Session 3 in Cat Rambo’s F&SF Workshop

Workshopping, critiques: I am still not good at this. Some folks give out beautiful, insightful, helpful critiques; I tend to give out short ones, doing my best to balance out the good and the bad (not difficult at all with this class’s talented writers). Like any skill, it can be honed, and I’m going to need to do this as I’ve rejoined the Online Writing Workshop (Fantasy & SF version). I actually don’t know what the hell is blocking me; it’s not like I can’t write good book reviews.

If it turns out that I write in small chunks but think critically in big chunks….

Oh well, irony, it’s part of my self-discovery diet of late, I suppose.

We didn’t get around to showing our homework in class; but we have been posting it to our Google+ circle so that everyone can take a gander, and I like that we can go around commenting on these, too. Definitely an advantage over rushing through them, but I miss Cat’s input. But we can’t do everything in the time frame that we have, even when Cat kindly extended class time by 30 minutes.

That extension, by the way, made a real difference: there was actually a lecture. This week was about world-building, which isn’t just sprinkling in details or doing information dumps; it’s also about choosing tone—which is especially established through sensory detail, a connection I never really thought about. It’s about a certain kind of style: motifs, structure, theme, figures of speech, politics. One of the reasons the character-doing-something-mundane exercise was so powerful is because it got the character to interact with the world, changing it in some fashion.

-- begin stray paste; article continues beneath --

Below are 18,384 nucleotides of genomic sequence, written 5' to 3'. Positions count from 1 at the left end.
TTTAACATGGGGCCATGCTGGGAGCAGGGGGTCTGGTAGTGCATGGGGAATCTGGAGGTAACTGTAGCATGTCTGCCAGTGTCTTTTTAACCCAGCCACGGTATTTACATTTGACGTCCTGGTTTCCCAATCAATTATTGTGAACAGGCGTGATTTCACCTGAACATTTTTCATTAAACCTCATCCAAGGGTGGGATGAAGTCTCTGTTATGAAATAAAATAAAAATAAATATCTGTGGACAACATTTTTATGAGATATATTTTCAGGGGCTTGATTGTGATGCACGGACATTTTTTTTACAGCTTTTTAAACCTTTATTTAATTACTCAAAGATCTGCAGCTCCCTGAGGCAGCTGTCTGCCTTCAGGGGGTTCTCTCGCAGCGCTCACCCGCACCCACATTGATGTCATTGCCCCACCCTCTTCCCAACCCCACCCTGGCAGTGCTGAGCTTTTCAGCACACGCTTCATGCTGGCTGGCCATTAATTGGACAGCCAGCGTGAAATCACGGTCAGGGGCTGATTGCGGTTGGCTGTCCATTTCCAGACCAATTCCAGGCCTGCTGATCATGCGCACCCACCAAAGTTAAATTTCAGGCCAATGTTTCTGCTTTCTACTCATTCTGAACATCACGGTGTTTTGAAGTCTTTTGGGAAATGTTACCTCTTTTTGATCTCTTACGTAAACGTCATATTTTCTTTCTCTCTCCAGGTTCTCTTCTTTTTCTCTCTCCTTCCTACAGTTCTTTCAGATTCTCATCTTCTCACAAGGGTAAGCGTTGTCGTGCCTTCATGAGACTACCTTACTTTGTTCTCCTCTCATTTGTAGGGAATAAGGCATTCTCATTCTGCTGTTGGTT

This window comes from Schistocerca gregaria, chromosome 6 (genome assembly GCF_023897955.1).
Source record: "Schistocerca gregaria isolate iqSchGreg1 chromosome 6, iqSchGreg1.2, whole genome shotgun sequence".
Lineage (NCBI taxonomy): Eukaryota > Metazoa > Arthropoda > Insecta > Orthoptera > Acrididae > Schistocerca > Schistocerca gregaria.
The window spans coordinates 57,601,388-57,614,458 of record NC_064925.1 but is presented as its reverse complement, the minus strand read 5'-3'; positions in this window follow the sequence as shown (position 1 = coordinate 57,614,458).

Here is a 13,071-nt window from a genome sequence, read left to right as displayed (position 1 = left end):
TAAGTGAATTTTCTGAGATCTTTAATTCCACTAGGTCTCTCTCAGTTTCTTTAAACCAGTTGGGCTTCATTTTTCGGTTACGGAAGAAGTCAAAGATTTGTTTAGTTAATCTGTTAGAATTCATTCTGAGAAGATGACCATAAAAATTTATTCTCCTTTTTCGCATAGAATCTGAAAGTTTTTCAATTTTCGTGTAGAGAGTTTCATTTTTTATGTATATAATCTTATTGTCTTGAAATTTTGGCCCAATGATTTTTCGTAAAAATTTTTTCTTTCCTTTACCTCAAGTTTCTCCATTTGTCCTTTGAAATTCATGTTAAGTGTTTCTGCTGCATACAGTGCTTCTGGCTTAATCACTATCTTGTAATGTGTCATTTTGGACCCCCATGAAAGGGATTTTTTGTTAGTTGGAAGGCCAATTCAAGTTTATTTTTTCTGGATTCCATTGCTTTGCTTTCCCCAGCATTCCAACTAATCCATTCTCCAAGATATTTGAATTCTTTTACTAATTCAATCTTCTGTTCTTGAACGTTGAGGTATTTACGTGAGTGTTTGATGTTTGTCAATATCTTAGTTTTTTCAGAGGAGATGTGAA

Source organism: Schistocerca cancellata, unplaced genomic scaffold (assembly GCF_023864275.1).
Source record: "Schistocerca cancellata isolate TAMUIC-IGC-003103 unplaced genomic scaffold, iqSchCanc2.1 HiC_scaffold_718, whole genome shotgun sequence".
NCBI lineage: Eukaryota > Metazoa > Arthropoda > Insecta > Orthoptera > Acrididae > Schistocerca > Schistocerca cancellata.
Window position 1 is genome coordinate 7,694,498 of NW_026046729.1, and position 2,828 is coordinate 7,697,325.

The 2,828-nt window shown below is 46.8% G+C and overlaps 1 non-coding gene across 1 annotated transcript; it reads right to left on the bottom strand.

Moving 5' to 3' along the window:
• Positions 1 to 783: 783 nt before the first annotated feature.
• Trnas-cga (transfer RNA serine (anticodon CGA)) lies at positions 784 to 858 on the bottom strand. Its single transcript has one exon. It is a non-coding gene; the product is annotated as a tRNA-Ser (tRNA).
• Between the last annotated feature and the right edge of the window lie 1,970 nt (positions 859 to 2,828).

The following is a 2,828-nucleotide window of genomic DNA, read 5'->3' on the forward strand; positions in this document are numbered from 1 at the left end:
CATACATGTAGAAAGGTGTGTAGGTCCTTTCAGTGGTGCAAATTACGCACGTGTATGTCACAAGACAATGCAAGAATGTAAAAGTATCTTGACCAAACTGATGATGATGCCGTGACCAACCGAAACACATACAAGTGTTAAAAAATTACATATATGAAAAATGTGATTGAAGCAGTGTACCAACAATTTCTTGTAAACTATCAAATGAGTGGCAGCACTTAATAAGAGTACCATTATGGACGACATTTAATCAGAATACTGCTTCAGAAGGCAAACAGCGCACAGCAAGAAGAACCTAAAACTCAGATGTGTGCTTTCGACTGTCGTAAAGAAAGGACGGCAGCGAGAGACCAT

There were more details, like taking idiosyncratic details and extrapolating from them. Cat talked about a story about a world with three moons with different cycles and different colors, reflects in the world’s concept of time: a red week versus a white week, a 15-day week, a system of coinage based on 15.

We even did a tone exercise, a timed writing about the shopping mall where we would try to establish a tone but not directly let the reader know (nothing like “this is a humorous piece”, a description which often turns out to be woefully wrong anyways). Man, everybody hates malls, except me, and even for myself I’ve got a relationship where I see the bad along with the good. I did not manage to establish much in the way of tone, not like the MALL OF DEATH piece someone wrote, which was actually damned good at tone.

Something I’ve been discovering as I read through pieces: we badly need to cover dialogue, which we didn’t get to do in the previous class.

Next week’s exercise is to take a lump of exposition (I’m sad we couldn’t choose something from each of our stories) and reshape that lump of details into a scene. “Tell it so that the reader doesn’t realize they’re learning anything. Include enough of it that the reader can fully understand the situation the queen is in.”

I’m not sure that this will be candy for me, and I’m going to be carrying a pager for the next five days.

Also, I took Cat’s Flash Fiction class as well. Who knew that timed writings could be so merciless? But we wrote and wrote and wrote, from all sorts of prompts, and I’m really sorry about creating the “If cows were wishes” one. Under pressure, I write insane stuff. But… despite the insanity, this is the first time when I’ve not wanted to share my works with the world, not because I won’t do it eventually, but because I want to sell stuff.

Although I’m not sure the story about the turnip superhero—no, really, a superhero who’s a turnip—is going to go anywhere.

I am still very tired from it all. I may nap some more.